Creeping through the dark Manhattan streets,
I walk past near 200 native New Yorkers,
All of them look half-mad,
Or half of all of them
Look like they could be.
Are any of these people even real?
I ask my sanity.
They’re too outrageous.
They’re too unique.
Yet they’re all identical.
I’ve always hated cartoons.
I reach my destination
And teleport to the back of the line,
And wait an hour.
The girl in front of me loudly references,
One of Alicia’s naked parties.
“Oh, Alicia’s naked parties?”
Offended for my lack of invite,
I strike up a conversation.
She name drops her Ivy League school,
At least twice.
I pretend to have never heard of it
To make sure she hates me.
The girl behind me asks for a cigarette.
I ask for a dollar.
Because this is America
and I’m an Asshole goddammit.
She asks me my favorite poets,
I tell her Bukowski and Hoagland.
She looks at me like
I’m a sad baby giraffe
That isn’t going to make it.
But she’s sweet and has hope.
And that was also her name.
Anyone else? She begs.
I mention half a dozen rappers
And a white male slam poet.
I’ve been defrauded.
Whispers throughout the line.
“He said Bukowski?”
The doors open.
And like the mistakenly won
Teddy Bear in the claw machine
At the entrance of a Denny’s,
To the floor,
Front row center
Before the stage,
By my subconscious desire for attention,
Or the wisdom of those masses
Who are screaming for blood.
But oddly unoffensive,
Odor of hipster body odor,
Permeates the room.
Because deoderant causes cancer,
And is pretty mainstream too.
‘A waitress comes over to bring beer,
To those unfashionable enough to have
I order 3 and have nothing left.
The music starts.
And the blacks dance
With pride and bliss and self-assuredness.
The whites remain cautious and motionless,
Like awkward corpses,
Proud of their self-hatred.
And I hate them too.
I remain still. Until the emcee mentions Brooklyn,
And a Biggie song comes on.
One of my aforementioned favorite poets.
I rap along unashamed to know all of the words.
But I’m careful not to say ‘the n-word’ when he does.
The poetry starts.
Talks of slums,
Brothers in jail,
and cops being dicks.
Not bad topics,
If it wasn’t for the shame.
Some take pride in moral decay.
And then more pandering to white guilt,
The white crowd applauds
Or snaps their fingers
(BECAUSE THAT’S WHAT YOU’RE SUPPOSED TO DO)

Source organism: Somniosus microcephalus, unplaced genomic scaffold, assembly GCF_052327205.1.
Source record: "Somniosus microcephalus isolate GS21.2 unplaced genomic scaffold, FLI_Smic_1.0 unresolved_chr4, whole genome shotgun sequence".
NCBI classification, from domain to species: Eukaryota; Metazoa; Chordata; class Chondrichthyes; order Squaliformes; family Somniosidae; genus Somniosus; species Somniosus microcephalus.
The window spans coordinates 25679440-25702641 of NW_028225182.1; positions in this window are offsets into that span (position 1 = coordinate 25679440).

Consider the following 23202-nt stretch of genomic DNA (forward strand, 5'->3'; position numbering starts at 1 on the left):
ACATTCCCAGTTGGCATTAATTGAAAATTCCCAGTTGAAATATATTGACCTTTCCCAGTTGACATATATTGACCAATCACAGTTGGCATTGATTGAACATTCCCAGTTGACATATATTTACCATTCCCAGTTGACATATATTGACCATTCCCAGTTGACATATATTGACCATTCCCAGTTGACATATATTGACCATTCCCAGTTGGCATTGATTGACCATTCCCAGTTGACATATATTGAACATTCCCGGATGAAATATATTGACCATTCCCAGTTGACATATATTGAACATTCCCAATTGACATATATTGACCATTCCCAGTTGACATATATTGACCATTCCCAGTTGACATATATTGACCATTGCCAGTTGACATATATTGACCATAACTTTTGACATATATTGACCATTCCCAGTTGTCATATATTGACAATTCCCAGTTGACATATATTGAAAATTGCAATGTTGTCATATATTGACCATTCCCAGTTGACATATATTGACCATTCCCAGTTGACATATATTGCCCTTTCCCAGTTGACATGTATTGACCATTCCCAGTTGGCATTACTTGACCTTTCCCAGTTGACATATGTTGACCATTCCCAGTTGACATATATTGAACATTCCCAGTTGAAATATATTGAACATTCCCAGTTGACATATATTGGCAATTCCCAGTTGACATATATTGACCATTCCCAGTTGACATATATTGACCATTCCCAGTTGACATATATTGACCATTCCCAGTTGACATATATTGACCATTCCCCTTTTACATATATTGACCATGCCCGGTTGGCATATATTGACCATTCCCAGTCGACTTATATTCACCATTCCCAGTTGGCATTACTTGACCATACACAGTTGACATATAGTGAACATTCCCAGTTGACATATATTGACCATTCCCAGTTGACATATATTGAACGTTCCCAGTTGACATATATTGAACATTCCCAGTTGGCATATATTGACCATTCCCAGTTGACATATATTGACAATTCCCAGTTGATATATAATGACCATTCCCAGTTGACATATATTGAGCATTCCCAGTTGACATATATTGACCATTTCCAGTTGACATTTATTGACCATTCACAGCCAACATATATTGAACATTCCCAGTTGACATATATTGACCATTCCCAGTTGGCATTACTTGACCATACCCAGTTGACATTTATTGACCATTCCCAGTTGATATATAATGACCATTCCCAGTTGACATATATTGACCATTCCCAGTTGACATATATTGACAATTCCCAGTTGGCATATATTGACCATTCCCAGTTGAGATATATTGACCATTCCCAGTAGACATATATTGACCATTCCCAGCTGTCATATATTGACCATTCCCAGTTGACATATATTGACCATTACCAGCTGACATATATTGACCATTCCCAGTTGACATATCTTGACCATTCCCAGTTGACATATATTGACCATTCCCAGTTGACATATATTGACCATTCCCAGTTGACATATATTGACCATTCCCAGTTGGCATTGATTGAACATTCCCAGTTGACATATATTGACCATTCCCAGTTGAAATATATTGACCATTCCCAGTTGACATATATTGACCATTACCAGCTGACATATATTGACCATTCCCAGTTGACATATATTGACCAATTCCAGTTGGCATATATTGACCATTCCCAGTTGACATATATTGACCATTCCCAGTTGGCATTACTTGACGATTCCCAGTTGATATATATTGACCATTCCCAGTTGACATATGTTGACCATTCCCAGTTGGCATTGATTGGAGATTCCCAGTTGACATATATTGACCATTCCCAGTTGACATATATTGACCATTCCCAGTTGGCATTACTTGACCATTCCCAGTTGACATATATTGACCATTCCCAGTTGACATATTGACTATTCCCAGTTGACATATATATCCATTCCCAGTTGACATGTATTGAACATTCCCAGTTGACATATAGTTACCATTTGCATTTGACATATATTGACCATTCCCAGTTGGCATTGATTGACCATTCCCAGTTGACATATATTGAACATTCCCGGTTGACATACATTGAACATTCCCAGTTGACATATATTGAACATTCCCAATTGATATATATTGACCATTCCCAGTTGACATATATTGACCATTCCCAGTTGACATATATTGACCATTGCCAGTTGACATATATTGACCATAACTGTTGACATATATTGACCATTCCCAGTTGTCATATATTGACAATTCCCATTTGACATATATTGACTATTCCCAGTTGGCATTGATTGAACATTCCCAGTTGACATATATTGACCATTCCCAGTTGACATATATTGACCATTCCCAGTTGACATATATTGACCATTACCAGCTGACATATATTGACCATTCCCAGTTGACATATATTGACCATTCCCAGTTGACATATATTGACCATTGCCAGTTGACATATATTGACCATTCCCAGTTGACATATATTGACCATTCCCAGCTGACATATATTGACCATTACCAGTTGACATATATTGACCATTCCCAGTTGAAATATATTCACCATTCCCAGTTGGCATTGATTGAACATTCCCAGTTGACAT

Out of rhythm.
I can’t connect,
I have no guilt.
Is it because I’m not a racist,
I’m at peace with my inner racism,
Or because I’m a privileged white, heterosexual, male who lacks
A full and complete sense of empathy?
The next one goes up.
I forget all the good parts,
But I remember him ending with,
“And every woman,
Should be treated,
Like the Queen she truly,
The women in the crowd,
And the men with women in the crowd,
Explode with approval.
But I’ve met a few peasants,
And a few Queens who hated
To be treated as such.
I sip my beer more quickly now,
As a means to voice my disagreement.
Another poet feeling sorry for himself.
“I went to two funerals last week.”
I was the best man at 3 in 2013.
And I take his personal sadness
As an affront against mine.
I sip quicker.
Then two poets with rants against capitalism,
And love for a black liberal father.
You know, “We’ve never truly had a
Free market. Maybe you should read
Rothbard, Hoppe, Mises, Bastiat, or
One of the Friedmans.” I whispered to my beer.
But the last poet was good.
And I knew afterwords,
I’d have to leave.
He was the most offensive.
He went after my pride.
He showed me I’m not there yet.
He went after my truth.
He showed me there was value in this room
And maybe I did belong.
He went after my masculinity.
Because he was a she.
And I loved her.
Slender young dark
With an Afro like a Lion’s mane.
Or is that racist, or a cliché?
But I meant it.
And she called out all of the fakes as phonies,
But she called out Holden and me too.
I applauded louder than all of them,
And then I stood up,
And ran away slowly.
Careful to throw out my notebook
Along the way.